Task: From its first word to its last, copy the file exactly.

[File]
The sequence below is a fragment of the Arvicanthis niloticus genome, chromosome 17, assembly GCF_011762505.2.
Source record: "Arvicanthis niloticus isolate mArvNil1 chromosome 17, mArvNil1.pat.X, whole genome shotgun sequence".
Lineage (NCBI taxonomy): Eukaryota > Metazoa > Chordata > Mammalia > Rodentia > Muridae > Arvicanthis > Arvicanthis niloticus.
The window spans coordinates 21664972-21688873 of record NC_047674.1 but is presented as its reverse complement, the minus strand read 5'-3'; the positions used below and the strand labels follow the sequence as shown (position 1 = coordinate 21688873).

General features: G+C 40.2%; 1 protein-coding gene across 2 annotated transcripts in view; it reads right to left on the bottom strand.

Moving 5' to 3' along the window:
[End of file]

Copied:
The sequence below is a fragment of the Arvicanthis niloticus genome, chromosome 17, assembly GCF_011762505.2.
Source record: "Arvicanthis niloticus isolate mArvNil1 chromosome 17, mArvNil1.pat.X, whole genome shotgun sequence".
Lineage (NCBI taxonomy): Eukaryota > Metazoa > Chordata > Mammalia > Rodentia > Muridae > Arvicanthis > Arvicanthis niloticus.
The window spans coordinates 21664972-21688873 of record NC_047674.1 but is presented as its reverse complement, the minus strand read 5'-3'; the positions used below and the strand labels follow the sequence as shown (position 1 = coordinate 21688873).

General features: G+C 40.2%; 1 protein-coding gene across 2 annotated transcripts in view; it reads right to left on the bottom strand.

Moving 5' to 3' along the window: